that a reasonable person would object to having made public. The information must be both true and reasonably construable as private (e.g., a person’s height would be less private than an account of his sexual past). In addition, the disclosure must be public—disclosure to a small number of people or those with a legitimate need to know does not count as public. Disclosure in the form of a movie that reveals someone by name is public; discussion among a group of acquaintances is not. Finally, the disclosure must not be newsworthy—thus making publication about the private lives of celebrities fair game. In an information age context, publication of a non-celebrity’s personal information on a publicly accessible Web page is largely uncharted territory.

  • Misappropriation of name or likeness—Unauthorized use of an individual’s picture or name for commercial advantage. The misappropriation tort applies if and when a person’s name, likeness, or identity is used without his or her permission for trade or advertising purposes. The misappropriation tort relates to information privacy, but only insofar as it deals with a particular kind of use of a certain kind of personal information.

  • False light—Publication of objectionable, false information about an individual. The intent of this tort is to protect people against being cast in a false light in the public eye. For example, this tort would apply when someone’s photograph is publicly exhibited in a way or a context that creates negative inferences about him. The false light tort has been found applicable when people have been wrongly associated with juvenile delinquents or drug dealing, for example. Of the four privacy torts, the false light tort is least applicable to informational privacy, since it deals with false information.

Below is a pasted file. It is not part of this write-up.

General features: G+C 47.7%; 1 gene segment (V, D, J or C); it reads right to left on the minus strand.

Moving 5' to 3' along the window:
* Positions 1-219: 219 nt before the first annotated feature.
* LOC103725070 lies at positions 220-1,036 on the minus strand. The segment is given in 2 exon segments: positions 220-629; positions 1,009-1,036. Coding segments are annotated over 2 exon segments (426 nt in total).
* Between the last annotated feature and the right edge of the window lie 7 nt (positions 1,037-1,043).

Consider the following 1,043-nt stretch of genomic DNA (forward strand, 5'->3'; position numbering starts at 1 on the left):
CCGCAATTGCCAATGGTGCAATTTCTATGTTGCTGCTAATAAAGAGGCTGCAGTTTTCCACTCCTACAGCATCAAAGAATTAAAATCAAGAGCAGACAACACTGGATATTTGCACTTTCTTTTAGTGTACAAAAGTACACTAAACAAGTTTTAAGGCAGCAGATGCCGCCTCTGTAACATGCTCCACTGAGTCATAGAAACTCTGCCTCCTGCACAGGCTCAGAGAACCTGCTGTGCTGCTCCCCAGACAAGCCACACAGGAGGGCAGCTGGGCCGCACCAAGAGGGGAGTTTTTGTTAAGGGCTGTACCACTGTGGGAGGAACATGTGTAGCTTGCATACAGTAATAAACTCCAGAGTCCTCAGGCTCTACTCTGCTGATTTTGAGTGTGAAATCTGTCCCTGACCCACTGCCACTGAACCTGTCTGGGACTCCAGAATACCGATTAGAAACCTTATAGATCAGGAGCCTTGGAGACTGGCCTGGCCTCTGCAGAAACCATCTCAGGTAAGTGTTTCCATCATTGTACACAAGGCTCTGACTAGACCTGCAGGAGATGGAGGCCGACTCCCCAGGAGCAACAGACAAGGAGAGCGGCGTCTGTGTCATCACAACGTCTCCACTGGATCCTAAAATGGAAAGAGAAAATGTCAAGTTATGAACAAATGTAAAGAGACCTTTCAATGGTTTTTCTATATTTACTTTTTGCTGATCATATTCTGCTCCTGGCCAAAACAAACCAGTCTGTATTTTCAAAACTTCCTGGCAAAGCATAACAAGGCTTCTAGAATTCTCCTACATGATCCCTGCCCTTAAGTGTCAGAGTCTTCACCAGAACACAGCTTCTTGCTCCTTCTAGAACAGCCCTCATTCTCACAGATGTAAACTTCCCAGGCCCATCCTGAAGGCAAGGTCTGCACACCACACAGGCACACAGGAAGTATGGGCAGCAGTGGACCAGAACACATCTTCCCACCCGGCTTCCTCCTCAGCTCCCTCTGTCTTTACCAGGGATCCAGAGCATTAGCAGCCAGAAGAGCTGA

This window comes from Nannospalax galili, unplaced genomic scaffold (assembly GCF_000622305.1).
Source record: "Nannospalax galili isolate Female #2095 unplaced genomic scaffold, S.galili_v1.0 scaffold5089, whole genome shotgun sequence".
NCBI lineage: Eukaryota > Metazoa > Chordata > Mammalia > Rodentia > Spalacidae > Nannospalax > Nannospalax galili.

The 1964 Restatement of the Law of Torts (a clarification and compilation of the law by the American Law Institute) adopted the Prosser framework.7 Together, these torts provide a basis for privacy suits against the disclosure, without consent, of embarrassing false information about a person, or of intimate details or images from a person’s private life, or unauthorized use for profit or commercial gain of an individual’s image, likeness, voice, or reputation.

As a matter of practice, these privacy torts have not been used much to protect the information-age privacy of individuals. However, the principles behind these torts are useful reminders of some of the interests that privacy is designed to protect against—intrusion into personal affairs and disclosure of sensitive personal information, among others.

As a historical matter, the Warren-Brandeis article may not fully

7

American Law Institute, Restatement of the Law of Torts, Philadelphia, 1964.



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